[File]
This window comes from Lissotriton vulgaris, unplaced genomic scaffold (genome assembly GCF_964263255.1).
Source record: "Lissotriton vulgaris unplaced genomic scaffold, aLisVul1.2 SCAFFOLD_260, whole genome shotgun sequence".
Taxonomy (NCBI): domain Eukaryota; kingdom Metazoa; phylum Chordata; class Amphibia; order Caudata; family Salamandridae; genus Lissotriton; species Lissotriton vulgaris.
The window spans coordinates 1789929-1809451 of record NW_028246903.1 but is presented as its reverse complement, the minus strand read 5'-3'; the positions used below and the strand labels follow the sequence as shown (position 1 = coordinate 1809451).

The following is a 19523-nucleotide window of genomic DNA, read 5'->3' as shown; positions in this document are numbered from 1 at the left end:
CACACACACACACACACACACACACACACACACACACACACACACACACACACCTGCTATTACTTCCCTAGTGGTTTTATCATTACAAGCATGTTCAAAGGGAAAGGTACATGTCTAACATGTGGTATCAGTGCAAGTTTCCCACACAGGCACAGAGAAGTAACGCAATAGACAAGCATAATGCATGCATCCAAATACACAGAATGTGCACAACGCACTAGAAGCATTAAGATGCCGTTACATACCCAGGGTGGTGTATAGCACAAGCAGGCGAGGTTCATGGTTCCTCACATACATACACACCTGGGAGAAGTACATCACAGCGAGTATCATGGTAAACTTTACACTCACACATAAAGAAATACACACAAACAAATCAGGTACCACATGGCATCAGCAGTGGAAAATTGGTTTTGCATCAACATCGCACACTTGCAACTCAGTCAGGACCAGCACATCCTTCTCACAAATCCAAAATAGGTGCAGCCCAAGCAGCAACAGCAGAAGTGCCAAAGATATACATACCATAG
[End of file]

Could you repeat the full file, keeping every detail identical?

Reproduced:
This window comes from Lissotriton vulgaris, unplaced genomic scaffold (genome assembly GCF_964263255.1).
Source record: "Lissotriton vulgaris unplaced genomic scaffold, aLisVul1.2 SCAFFOLD_260, whole genome shotgun sequence".
Taxonomy (NCBI): domain Eukaryota; kingdom Metazoa; phylum Chordata; class Amphibia; order Caudata; family Salamandridae; genus Lissotriton; species Lissotriton vulgaris.
The window spans coordinates 1789929-1809451 of record NW_028246903.1 but is presented as its reverse complement, the minus strand read 5'-3'; the positions used below and the strand labels follow the sequence as shown (position 1 = coordinate 1809451).

The following is a 19523-nucleotide window of genomic DNA, read 5'->3' as shown; positions in this document are numbered from 1 at the left end:
CACACACACACACACACACACACACACACACACACACACACACACACACACACCTGCTATTACTTCCCTAGTGGTTTTATCATTACAAGCATGTTCAAAGGGAAAGGTACATGTCTAACATGTGGTATCAGTGCAAGTTTCCCACACAGGCACAGAGAAGTAACGCAATAGACAAGCATAATGCATGCATCCAAATACACAGAATGTGCACAACGCACTAGAAGCATTAAGATGCCGTTACATACCCAGGGTGGTGTATAGCACAAGCAGGCGAGGTTCATGGTTCCTCACATACATACACACCTGGGAGAAGTACATCACAGCGAGTATCATGGTAAACTTTACACTCACACATAAAGAAATACACACAAACAAATCAGGTACCACATGGCATCAGCAGTGGAAAATTGGTTTTGCATCAACATCGCACACTTGCAACTCAGTCAGGACCAGCACATCCTTCTCACAAATCCAAAATAGGTGCAGCCCAAGCAGCAACAGCAGAAGTGCCAAAGATATACATACCATAG